After years of continually falling prices in the solar industry, we are starting to see costs heading in the wrong direction. Luckily, that has yet to prevent another great financial quarter for major manufacturers.

JA Solar (Nasdaq: JASO) and Solarfun (Nasdaq: SOLF) both reported better-than-expected numbers yesterday. JA Solar was helped by record shipments of 418MW, 43MW above guidance and up 34% sequentially. Shipments helped drive revenue up to $541 million, 52% higher than the second quarter.

Solarfun also put up strong numbers as revenue jumped to $326.7 million and adjusted profit was $0.69 per ADS. Both numbers crushed Wall Street's expectations, but the stock suffered a big loss yesterday because of a planned $67.8 million share offering.

What hurt Solarfun was a negative $30 million cash flow from operations. The company added $68.9 million in accounts receivable and $43.6 million in advances to suppliers in the quarter. Without these changes, shareholders likely wouldn't need to be diluted with another offering.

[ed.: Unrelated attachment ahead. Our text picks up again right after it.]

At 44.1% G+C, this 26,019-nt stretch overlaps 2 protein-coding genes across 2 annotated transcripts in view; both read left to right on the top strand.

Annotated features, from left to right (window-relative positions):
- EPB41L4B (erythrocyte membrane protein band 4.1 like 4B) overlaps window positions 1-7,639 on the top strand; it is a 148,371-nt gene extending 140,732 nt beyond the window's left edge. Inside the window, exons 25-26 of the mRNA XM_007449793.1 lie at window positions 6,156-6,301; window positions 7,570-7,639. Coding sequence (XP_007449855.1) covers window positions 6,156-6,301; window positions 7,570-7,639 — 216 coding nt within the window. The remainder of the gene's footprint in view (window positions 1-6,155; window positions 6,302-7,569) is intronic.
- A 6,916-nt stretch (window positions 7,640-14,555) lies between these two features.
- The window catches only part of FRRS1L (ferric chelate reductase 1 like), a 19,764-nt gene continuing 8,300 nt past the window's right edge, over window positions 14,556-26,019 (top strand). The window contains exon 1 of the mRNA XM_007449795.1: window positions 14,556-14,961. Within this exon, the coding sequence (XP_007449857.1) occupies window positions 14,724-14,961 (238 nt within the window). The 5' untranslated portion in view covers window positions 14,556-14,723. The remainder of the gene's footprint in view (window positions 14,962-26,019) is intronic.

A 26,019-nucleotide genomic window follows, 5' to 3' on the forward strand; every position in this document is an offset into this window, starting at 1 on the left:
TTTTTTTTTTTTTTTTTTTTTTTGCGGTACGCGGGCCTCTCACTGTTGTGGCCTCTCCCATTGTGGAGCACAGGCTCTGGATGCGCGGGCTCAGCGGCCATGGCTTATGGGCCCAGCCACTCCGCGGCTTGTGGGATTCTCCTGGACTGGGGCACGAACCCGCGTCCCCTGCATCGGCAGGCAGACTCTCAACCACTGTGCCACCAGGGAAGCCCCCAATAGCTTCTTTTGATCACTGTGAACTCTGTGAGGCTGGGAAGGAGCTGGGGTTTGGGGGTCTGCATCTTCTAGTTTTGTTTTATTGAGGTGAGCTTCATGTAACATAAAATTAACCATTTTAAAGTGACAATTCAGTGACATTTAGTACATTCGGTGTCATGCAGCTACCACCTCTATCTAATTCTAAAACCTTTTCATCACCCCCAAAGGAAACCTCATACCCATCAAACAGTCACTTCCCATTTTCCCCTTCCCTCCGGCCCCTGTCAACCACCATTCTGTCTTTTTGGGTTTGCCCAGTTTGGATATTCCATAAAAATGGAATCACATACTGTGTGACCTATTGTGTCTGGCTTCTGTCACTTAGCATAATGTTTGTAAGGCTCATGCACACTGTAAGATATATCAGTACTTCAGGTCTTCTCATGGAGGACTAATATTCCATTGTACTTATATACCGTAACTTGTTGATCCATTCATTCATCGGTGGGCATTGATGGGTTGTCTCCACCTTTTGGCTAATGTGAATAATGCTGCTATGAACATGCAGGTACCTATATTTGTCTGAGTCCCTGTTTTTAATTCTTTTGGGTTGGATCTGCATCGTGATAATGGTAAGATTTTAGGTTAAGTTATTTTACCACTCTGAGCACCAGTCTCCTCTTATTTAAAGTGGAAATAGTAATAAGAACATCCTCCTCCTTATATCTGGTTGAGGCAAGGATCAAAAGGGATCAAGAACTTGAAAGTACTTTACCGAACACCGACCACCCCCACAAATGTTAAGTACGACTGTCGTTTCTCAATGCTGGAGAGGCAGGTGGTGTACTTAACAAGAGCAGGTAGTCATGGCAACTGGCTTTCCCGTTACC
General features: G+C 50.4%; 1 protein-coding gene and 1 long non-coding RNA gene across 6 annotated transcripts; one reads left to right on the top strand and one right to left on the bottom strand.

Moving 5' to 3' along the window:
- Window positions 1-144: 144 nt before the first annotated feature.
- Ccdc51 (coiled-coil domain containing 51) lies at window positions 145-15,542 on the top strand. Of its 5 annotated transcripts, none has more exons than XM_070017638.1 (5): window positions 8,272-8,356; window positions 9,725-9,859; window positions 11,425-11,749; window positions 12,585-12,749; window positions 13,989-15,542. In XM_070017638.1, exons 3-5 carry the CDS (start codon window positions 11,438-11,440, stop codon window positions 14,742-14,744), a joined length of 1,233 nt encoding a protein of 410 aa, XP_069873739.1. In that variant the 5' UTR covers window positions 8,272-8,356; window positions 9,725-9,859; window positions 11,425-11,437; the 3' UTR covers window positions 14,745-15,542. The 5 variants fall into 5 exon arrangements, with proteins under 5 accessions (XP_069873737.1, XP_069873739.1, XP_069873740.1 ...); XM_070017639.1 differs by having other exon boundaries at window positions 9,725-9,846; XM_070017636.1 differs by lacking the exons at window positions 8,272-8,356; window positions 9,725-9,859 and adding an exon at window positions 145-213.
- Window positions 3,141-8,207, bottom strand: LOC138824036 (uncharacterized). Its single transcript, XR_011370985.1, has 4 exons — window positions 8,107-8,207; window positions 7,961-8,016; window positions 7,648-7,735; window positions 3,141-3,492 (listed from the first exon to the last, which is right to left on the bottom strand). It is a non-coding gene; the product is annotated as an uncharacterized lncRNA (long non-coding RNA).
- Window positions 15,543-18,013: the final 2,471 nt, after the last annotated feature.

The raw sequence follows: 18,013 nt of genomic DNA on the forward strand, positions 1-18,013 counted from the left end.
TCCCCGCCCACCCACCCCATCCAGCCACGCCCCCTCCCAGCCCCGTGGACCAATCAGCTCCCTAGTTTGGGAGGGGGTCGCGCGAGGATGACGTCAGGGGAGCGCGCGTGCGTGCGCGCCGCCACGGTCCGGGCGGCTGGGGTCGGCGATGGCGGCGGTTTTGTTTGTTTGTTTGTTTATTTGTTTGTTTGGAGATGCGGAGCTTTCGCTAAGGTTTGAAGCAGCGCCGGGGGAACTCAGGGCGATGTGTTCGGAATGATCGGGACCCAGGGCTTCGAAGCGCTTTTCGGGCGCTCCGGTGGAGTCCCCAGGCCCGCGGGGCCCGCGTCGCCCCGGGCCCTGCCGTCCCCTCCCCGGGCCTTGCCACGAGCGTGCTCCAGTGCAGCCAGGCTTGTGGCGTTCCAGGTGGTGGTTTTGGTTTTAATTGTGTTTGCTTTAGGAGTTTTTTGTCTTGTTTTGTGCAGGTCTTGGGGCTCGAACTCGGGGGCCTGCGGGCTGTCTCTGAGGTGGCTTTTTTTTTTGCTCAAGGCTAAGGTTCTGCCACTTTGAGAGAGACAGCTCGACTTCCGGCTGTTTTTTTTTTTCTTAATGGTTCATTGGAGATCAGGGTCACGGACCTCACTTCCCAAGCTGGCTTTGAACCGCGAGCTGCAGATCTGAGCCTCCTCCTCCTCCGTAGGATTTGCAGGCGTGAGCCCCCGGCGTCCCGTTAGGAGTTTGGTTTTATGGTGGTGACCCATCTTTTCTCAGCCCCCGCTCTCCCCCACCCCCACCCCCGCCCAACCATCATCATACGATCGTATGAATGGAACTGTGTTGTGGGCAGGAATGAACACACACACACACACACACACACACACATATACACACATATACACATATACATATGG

JA Solar also saw receivables increase, but advances from customers were up nearly sixfold, and with $309.4 million in cash on hand, a dilutive offering shouldn't be a concern yet.

While demand has stayed strong and both companies are making more product than anyone anticipated, we saw an increase in module costs from Solarfun, which breaks out final module costs. The $0.04 increase to $1.16 per watt using internal wafers follows a $0.01 increase in cost per watt at First Solar (Nasdaq: FSLR) earlier in the month. Are we seeing the end to quarter after quarter of falling module costs?

We have seen a dramatic fall in the cost of solar panels over the past few years, and we appear to be hitting a wall. It was bound to happen eventually, but the pressure is now on manufacturers to find new ways to lower costs. We'll find out in the next few weeks if Yingli Green Energy (NYSE: YGE) and Trina Solar (NYSE: TSL) are running into the same cost challenges, but I anticipate they are.

I don't mean to throw water on what was a phenomenal quarter from both JA Solar and Solarfun, but there were some red flags. Investors should keep their eyes on accounts receivable and cost per watt in coming quarters to see if what happened this quarter is more than a trend.

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Fool contributor Travis Hoium owns shares of First Solar. You can follow Travis on Twitter at @FlushDrawFool, check out his personal stock holdings or follow his CAPS picks at TMFFlushDraw.

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